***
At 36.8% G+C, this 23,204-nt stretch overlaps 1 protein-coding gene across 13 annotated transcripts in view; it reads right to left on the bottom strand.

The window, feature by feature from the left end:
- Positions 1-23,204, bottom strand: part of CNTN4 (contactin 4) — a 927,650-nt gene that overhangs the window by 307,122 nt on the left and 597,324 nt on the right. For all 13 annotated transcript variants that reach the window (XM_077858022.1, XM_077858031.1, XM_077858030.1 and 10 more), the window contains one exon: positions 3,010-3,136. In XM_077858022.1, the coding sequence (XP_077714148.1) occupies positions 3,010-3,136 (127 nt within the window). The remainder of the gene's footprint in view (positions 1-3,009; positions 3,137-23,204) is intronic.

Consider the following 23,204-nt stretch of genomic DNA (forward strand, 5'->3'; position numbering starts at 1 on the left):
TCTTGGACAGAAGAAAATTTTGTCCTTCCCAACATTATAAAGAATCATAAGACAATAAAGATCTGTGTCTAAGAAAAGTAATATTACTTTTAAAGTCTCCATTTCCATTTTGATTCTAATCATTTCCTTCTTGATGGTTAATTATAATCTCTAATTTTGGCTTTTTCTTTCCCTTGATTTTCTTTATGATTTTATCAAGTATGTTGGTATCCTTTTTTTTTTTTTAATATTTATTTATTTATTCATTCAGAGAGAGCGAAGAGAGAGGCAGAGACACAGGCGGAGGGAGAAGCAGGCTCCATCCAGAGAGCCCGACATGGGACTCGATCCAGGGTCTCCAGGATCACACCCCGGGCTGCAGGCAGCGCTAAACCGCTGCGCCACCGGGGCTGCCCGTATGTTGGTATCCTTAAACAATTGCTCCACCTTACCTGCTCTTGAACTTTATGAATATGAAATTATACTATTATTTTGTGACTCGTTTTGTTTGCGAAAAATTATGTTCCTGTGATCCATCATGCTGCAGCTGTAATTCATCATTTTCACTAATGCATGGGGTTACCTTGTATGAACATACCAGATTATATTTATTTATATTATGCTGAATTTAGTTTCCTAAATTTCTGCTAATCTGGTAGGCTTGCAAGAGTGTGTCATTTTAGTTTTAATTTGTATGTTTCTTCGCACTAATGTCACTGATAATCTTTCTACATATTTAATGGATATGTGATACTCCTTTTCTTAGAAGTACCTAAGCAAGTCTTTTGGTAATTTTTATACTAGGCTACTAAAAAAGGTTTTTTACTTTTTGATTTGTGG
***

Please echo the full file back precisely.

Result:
At 36.8% G+C, this 23,204-nt stretch overlaps 1 protein-coding gene across 13 annotated transcripts in view; it reads right to left on the bottom strand.

The window, feature by feature from the left end:
- Positions 1-23,204, bottom strand: part of CNTN4 (contactin 4) — a 927,650-nt gene that overhangs the window by 307,122 nt on the left and 597,324 nt on the right. For all 13 annotated transcript variants that reach the window (XM_077858022.1, XM_077858031.1, XM_077858030.1 and 10 more), the window contains one exon: positions 3,010-3,136. In XM_077858022.1, the coding sequence (XP_077714148.1) occupies positions 3,010-3,136 (127 nt within the window). The remainder of the gene's footprint in view (positions 1-3,009; positions 3,137-23,204) is intronic.

Consider the following 23,204-nt stretch of genomic DNA (forward strand, 5'->3'; position numbering starts at 1 on the left):
TCTTGGACAGAAGAAAATTTTGTCCTTCCCAACATTATAAAGAATCATAAGACAATAAAGATCTGTGTCTAAGAAAAGTAATATTACTTTTAAAGTCTCCATTTCCATTTTGATTCTAATCATTTCCTTCTTGATGGTTAATTATAATCTCTAATTTTGGCTTTTTCTTTCCCTTGATTTTCTTTATGATTTTATCAAGTATGTTGGTATCCTTTTTTTTTTTTTAATATTTATTTATTTATTCATTCAGAGAGAGCGAAGAGAGAGGCAGAGACACAGGCGGAGGGAGAAGCAGGCTCCATCCAGAGAGCCCGACATGGGACTCGATCCAGGGTCTCCAGGATCACACCCCGGGCTGCAGGCAGCGCTAAACCGCTGCGCCACCGGGGCTGCCCGTATGTTGGTATCCTTAAACAATTGCTCCACCTTACCTGCTCTTGAACTTTATGAATATGAAATTATACTATTATTTTGTGACTCGTTTTGTTTGCGAAAAATTATGTTCCTGTGATCCATCATGCTGCAGCTGTAATTCATCATTTTCACTAATGCATGGGGTTACCTTGTATGAACATACCAGATTATATTTATTTATATTATGCTGAATTTAGTTTCCTAAATTTCTGCTAATCTGGTAGGCTTGCAAGAGTGTGTCATTTTAGTTTTAATTTGTATGTTTCTTCGCACTAATGTCACTGATAATCTTTCTACATATTTAATGGATATGTGATACTCCTTTTCTTAGAAGTACCTAAGCAAGTCTTTTGGTAATTTTTATACTAGGCTACTAAAAAAGGTTTTTTACTTTTTGATTTGTGG